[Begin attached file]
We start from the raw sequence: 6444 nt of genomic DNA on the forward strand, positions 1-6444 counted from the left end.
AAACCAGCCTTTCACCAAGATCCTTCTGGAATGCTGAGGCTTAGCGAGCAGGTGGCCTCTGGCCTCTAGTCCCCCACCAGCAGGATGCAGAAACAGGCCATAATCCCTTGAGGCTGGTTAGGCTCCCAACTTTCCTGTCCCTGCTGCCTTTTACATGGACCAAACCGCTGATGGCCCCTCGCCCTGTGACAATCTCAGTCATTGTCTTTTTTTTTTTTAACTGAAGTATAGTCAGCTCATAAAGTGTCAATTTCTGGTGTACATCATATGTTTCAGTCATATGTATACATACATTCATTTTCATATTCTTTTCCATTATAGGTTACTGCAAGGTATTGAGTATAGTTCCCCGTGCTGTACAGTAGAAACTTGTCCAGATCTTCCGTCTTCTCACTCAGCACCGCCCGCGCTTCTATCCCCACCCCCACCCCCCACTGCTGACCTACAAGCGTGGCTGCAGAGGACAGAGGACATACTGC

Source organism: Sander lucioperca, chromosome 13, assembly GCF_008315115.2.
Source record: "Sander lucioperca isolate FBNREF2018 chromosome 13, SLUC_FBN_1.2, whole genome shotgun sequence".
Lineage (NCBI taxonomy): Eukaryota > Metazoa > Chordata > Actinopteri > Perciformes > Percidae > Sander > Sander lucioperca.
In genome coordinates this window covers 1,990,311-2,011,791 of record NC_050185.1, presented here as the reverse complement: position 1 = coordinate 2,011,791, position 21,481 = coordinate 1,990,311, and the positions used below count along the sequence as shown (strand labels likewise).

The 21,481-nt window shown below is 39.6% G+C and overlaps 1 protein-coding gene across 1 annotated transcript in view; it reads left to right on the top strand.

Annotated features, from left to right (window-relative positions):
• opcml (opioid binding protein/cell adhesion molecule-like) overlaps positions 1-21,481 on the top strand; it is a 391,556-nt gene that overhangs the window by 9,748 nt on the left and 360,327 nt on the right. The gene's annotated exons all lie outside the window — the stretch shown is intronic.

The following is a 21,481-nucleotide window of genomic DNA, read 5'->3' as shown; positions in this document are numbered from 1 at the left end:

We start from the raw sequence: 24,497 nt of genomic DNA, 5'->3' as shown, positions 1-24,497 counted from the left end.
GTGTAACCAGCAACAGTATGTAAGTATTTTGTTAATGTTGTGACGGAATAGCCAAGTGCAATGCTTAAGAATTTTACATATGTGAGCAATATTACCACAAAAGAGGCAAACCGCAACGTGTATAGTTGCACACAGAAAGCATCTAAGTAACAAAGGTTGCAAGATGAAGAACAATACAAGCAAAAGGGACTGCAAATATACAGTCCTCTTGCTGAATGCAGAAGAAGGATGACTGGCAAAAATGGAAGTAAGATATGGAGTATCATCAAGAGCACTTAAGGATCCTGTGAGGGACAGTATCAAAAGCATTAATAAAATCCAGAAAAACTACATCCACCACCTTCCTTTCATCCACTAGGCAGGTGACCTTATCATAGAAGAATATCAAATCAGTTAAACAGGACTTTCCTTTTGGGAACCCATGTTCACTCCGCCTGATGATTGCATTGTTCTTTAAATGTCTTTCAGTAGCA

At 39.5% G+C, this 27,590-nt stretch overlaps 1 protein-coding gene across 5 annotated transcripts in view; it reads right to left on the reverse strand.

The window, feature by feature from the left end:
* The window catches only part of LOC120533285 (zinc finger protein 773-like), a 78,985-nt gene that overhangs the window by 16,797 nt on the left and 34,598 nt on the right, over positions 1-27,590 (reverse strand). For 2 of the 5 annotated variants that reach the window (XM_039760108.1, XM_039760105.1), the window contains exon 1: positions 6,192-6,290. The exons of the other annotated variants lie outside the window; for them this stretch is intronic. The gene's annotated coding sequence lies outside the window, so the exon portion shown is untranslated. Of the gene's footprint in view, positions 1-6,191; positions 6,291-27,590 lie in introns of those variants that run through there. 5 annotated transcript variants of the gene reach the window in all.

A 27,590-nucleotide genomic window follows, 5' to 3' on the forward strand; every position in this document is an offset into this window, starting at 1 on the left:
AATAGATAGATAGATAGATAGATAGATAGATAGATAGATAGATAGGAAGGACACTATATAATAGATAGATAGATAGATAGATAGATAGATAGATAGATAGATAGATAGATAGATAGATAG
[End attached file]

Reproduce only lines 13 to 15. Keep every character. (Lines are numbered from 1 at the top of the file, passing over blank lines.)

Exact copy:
At 39.5% G+C, this 27,590-nt stretch overlaps 1 protein-coding gene across 5 annotated transcripts in view; it reads right to left on the reverse strand.

The window, feature by feature from the left end:
* The window catches only part of LOC120533285 (zinc finger protein 773-like), a 78,985-nt gene that overhangs the window by 16,797 nt on the left and 34,598 nt on the right, over positions 1-27,590 (reverse strand). For 2 of the 5 annotated variants that reach the window (XM_039760108.1, XM_039760105.1), the window contains exon 1: positions 6,192-6,290. The exons of the other annotated variants lie outside the window; for them this stretch is intronic. The gene's annotated coding sequence lies outside the window, so the exon portion shown is untranslated. Of the gene's footprint in view, positions 1-6,191; positions 6,291-27,590 lie in introns of those variants that run through there. 5 annotated transcript variants of the gene reach the window in all.